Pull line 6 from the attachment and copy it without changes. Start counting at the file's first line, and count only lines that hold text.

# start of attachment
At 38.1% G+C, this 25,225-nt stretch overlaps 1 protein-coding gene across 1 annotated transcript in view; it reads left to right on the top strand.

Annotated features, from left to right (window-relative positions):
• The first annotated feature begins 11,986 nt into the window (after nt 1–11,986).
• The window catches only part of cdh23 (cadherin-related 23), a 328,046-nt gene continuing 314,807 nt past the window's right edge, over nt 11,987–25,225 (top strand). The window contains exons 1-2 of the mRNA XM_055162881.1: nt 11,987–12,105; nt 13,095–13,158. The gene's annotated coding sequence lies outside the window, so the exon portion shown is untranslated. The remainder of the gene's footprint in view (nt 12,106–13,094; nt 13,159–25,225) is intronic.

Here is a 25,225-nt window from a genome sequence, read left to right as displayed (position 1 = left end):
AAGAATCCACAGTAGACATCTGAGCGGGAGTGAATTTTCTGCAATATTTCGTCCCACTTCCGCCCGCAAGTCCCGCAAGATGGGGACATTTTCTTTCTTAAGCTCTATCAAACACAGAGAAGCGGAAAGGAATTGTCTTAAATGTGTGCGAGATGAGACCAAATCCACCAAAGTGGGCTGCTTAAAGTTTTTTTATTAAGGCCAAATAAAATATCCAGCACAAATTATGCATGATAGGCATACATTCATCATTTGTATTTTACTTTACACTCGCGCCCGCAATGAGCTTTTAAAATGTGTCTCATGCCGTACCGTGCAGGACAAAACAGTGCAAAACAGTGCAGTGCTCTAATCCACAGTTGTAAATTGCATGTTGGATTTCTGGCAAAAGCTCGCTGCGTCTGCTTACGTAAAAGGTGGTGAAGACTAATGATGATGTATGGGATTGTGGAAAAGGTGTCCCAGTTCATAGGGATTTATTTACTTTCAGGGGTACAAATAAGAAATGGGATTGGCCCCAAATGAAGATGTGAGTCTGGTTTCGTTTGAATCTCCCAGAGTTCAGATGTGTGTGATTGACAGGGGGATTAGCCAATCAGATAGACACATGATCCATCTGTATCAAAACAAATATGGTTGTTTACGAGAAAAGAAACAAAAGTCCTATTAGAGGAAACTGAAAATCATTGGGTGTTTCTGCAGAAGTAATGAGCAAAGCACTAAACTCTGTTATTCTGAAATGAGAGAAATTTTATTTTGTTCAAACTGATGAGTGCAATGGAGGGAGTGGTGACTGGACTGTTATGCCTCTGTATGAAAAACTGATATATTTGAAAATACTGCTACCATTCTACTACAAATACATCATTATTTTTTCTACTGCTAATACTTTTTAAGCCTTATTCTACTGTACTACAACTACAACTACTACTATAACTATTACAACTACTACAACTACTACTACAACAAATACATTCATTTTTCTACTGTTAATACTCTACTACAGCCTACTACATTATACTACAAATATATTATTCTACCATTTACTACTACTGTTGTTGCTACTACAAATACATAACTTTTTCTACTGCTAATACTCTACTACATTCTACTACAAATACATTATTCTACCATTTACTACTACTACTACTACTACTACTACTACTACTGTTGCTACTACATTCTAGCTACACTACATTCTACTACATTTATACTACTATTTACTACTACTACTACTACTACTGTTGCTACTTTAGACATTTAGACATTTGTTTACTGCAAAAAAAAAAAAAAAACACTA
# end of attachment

AAGAATCCACAGTAGACATCTGAGCGGGAGTGAATTTTCTGCAATATTTCGTCCCACTTCCGCCCGCAAGTCCCGCAAGATGGGGACATTTTCTTTCTTAAGCTCTATCAAACACAGAGAAGCGGAAAGGAATTGTCTTAAATGTGTGCGAGATGAGACCAAATCCACCAAAGTGGGCTGCTTAAAGTTTTTTTATTAAGGCCAAATAAAATATCCAGCACAAATTATGCATGATAGGCATACATTCATCATTTGTATTTTACTTTACACTCGCGCCCGCAATGAGCTTTTAAAATGTGTCTCATGCCGTACCGTGCAGGACAAAACAGTGCAAAACAGTGCAGTGCTCTAATCCACAGTTGTAAATTGCATGTTGGATTTCTGGCAAAAGCTCGCTGCGTCTGCTTACGTAAAAGGTGGTGAAGACTAATGATGATGTATGGGATTGTGGAAAAGGTGTCCCAGTTCATAGGGATTTATTTACTTTCAGGGGTACAAATAAGAAATGGGATTGGCCCCAAATGAAGATGTGAGTCTGGTTTCGTTTGAATCTCCCAGAGTTCAGATGTGTGTGATTGACAGGGGGATTAGCCAATCAGATAGACACATGATCCATCTGTATCAAAACAAATATGGTTGTTTACGAGAAAAGAAACAAAAGTCCTATTAGAGGAAACTGAAAATCATTGGGTGTTTCTGCAGAAGTAATGAGCAAAGCACTAAACTCTGTTATTCTGAAATGAGAGAAATTTTATTTTGTTCAAACTGATGAGTGCAATGGAGGGAGTGGTGACTGGACTGTTATGCCTCTGTATGAAAAACTGATATATTTGAAAATACTGCTACCATTCTACTACAAATACATCATTATTTTTTCTACTGCTAATACTTTTTAAGCCTTATTCTACTGTACTACAACTACAACTACTACTATAACTATTACAACTACTACAACTACTACTACAACAAATACATTCATTTTTCTACTGTTAATACTCTACTACAGCCTACTACATTATACTACAAATATATTATTCTACCATTTACTACTACTGTTGTTGCTACTACAAATACATAACTTTTTCTACTGCTAATACTCTACTACATTCTACTACAAATACATTATTCTACCATTTACTACTACTACTACTACTACTACTACTACTACTGTTGCTACTACATTCTAGCTACACTACATTCTACTACATTTATACTACTATTTACTACTACTACTACTACTACTGTTGCTACTTTAGACATTTAGACATTTGTTTACTGCAAAAAAAAAAAAAAAACACTA